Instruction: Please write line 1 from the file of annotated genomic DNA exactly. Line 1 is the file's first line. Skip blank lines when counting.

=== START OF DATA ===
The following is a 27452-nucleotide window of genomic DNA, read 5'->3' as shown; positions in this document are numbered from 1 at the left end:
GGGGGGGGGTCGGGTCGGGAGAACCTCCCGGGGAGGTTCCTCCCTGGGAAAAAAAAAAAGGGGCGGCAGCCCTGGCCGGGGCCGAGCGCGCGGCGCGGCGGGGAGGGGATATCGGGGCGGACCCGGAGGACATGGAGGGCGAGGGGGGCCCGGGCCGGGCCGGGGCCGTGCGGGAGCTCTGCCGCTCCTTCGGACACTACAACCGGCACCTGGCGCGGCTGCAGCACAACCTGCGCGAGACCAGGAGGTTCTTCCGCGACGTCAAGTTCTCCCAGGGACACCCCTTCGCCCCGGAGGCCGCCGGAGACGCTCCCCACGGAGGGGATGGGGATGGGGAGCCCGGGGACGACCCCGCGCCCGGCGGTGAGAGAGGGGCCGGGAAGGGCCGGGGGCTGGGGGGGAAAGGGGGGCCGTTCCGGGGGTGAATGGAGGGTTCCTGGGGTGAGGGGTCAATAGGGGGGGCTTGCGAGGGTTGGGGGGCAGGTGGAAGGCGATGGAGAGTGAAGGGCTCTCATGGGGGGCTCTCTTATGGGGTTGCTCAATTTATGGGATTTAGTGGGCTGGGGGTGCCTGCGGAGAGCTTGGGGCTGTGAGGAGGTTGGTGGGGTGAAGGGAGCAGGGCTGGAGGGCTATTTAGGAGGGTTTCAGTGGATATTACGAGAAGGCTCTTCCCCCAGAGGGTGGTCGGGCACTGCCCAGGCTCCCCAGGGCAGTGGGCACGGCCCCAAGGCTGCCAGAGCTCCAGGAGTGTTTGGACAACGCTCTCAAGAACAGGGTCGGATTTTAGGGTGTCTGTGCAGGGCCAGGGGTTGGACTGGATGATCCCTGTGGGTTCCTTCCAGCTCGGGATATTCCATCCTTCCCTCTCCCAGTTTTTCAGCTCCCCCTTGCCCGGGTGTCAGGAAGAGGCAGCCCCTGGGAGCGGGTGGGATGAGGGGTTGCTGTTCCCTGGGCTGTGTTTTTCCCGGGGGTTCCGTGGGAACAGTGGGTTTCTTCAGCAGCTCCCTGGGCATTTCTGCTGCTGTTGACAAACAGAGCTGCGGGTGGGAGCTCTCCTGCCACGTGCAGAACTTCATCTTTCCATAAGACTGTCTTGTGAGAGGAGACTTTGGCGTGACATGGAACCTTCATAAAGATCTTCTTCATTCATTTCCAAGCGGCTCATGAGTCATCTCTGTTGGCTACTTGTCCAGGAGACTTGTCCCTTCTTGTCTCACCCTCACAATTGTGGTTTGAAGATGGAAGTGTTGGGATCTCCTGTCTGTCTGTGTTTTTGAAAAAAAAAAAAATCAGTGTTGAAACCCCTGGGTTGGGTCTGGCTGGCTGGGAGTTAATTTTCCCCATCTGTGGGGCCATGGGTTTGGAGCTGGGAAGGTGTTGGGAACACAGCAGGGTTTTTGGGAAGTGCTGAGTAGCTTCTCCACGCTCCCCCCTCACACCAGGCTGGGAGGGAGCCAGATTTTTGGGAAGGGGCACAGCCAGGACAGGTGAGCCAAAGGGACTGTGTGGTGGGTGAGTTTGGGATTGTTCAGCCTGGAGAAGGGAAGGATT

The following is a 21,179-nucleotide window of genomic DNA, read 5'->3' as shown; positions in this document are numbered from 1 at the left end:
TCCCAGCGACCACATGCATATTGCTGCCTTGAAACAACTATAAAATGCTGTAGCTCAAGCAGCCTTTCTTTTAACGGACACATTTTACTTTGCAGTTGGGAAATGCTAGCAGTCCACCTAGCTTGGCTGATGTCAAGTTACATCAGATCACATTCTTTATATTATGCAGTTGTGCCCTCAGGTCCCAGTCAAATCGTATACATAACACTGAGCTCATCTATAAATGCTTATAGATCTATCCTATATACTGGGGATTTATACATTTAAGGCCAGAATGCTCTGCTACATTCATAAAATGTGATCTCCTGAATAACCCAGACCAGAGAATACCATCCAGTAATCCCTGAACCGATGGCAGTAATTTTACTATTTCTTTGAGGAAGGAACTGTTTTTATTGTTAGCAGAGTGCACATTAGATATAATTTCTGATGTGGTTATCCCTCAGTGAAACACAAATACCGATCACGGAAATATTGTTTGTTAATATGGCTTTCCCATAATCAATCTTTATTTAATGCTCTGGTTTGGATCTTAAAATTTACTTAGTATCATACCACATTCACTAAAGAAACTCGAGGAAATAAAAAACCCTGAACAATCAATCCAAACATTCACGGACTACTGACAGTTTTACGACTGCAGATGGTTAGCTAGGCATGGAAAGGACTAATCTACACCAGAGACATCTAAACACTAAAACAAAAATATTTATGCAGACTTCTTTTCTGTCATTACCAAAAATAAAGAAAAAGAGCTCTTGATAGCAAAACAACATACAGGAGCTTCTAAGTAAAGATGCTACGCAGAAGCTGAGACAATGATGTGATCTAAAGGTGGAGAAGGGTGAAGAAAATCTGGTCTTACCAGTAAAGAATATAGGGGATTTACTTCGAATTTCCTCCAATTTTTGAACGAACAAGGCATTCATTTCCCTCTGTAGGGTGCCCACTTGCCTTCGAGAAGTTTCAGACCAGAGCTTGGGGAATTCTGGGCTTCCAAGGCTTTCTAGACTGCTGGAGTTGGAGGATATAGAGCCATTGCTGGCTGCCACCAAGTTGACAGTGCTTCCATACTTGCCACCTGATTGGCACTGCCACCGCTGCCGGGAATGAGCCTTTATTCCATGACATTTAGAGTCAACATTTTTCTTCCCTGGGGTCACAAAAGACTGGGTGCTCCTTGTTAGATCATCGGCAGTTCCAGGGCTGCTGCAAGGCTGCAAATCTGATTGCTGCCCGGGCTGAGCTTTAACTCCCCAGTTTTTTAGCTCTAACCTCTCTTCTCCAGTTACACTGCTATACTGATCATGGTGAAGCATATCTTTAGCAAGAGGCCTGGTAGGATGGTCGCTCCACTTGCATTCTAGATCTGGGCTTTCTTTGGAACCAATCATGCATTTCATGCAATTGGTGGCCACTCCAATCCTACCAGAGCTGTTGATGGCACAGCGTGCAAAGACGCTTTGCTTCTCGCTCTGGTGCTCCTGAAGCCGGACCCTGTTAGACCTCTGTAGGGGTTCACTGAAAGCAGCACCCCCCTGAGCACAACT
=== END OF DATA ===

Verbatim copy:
The following is a 27452-nucleotide window of genomic DNA, read 5'->3' as shown; positions in this document are numbered from 1 at the left end: